In some languages the word for “ashamed” is the same as the word for “timid,” but in the rich English language the several meanings and etymology of the word “shame” are more confused. The Oxford English Dictionary defines shame as: “The painful emotion arising from the consciousness of something dishonouring, ridiculous, or indecorous in one’s own conduct or circumstances (or in those of others whose honour or disgrace one regards as one’s own), or of being in a situation which offends one’s sense of modesty or decency.” Another OED definition specifies the kind of painful emotion shame is: “Fear of offence against propriety or decency, operating as a restraint on behaviour;” a search of the key words (modesty, decency, propriety) in those definitions leads us to notions of “fitness of form or proportion,” conformity, compliance, and self-control. The inclusion of “self-control” as an element of modesty is especially surprising, as if women often feel an impulse to flash their breasts, but thanks to modesty the most decent ladies succeed in controlling that impulse. Breast shame is a phenomenon of primitive vintage. Some pre-literate peoples who don’t wear clothes are nonetheless forbidden by their culture to look at a woman’s breasts, and to avoid any accusations men and women talk to each other back-to-back. But nobody knows why. We are in a situation where teachers cannot even clearly understand where “shame” comes from or what purpose it serves today, if any, but we are enthusiastically teaching our students to feel ashamed and be proud of it.
Children need positive models of rational behavior. Parents normally try to help children control negative emotions such as anger and fear, and some clinical evidence suggests that shame comes from the same primitive part of the brain as other negative emotions. Patients who have suffered injury to that part of the brain feel less anger, fear and shame than before. Mild fear promotes caution, which is appropriate in potentially dangerous situations. Is there not something strange about women feeling afraid to expose their breasts in their own homes in the presence of their family? Shame, fear and anger are rarely a good thing. Positive emotions such as love give us constructive goals and guide our intellect. But negative emotions interfere with clear thinking. Emotional reactions are typically quick and sloppy, what is usually called childish behavior. In technical terms, emotional distress interferes with working memory. Thanks to shame we forget more important priorities like health. Emotional distress can even interfere with perception. On a deeper level, emotional distress depresses the immune system, thereby increasing the risk of infectious diseases. Negative emotions are nothing to be proud of.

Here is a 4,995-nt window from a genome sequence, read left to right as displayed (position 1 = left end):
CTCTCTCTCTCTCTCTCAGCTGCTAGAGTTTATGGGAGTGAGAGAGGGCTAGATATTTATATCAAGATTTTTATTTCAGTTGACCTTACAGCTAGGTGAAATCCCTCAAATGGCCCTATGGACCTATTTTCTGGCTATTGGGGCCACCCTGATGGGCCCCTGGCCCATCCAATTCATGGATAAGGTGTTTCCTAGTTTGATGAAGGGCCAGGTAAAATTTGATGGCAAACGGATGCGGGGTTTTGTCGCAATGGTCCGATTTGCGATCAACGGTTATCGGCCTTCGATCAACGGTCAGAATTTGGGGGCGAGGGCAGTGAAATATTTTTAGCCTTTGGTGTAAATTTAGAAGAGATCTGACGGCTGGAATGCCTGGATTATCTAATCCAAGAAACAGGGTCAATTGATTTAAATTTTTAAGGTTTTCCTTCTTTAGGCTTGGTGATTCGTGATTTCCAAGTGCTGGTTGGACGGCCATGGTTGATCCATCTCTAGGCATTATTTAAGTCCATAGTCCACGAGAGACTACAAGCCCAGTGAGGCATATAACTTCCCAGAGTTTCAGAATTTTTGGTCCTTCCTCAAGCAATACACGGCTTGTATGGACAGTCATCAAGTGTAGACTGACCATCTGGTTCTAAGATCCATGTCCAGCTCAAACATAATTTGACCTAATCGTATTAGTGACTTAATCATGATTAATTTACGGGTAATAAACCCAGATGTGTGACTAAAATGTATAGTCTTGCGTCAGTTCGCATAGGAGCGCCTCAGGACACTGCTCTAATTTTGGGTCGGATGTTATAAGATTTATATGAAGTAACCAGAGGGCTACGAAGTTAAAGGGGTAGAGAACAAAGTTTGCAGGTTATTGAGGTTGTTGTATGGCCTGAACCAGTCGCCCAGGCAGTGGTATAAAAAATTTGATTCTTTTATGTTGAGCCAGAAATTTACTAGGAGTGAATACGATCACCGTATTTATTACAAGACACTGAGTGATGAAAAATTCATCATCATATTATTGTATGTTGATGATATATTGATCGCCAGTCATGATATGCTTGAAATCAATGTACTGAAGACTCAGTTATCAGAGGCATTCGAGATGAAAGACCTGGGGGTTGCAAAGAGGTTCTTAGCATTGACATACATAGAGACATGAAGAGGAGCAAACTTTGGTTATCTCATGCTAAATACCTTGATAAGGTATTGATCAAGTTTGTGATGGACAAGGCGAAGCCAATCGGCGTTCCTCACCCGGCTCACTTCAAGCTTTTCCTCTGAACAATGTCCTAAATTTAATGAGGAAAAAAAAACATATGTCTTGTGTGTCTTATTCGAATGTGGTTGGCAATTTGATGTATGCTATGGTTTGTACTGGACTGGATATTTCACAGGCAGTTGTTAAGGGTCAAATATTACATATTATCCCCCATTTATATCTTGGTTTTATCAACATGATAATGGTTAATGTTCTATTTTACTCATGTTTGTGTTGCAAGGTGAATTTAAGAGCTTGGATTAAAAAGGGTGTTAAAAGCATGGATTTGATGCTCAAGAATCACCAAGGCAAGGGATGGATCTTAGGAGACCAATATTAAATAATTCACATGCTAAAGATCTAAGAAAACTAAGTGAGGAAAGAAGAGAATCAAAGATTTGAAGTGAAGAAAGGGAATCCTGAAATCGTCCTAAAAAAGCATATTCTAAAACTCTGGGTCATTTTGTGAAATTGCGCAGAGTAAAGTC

The truth is that exposed breasts are not ugly, immoral, indecent, etc. There is nothing shameful about the existence, function, or appearance of breasts. Quite the contrary, breasts are beautiful - even when they are small, especially when they are growing. Why else do women spend so much money on bras if not to make their breasts appear young? Bras prop up the breasts like when they are growing. Bra styles sometimes try to make mature breasts appear more pointed, just like when they are developing. In the tropical Trobriand Islands girls and women never cover their breasts except during certain rituals when their whole bodies are covered (but there is strict modesty in always concealing the genitals in public). My experience in naturist resorts suggests that all the trouble, discomfort and expense wasted in covering up and propping up breasts is not only unnecessary but even pathetic.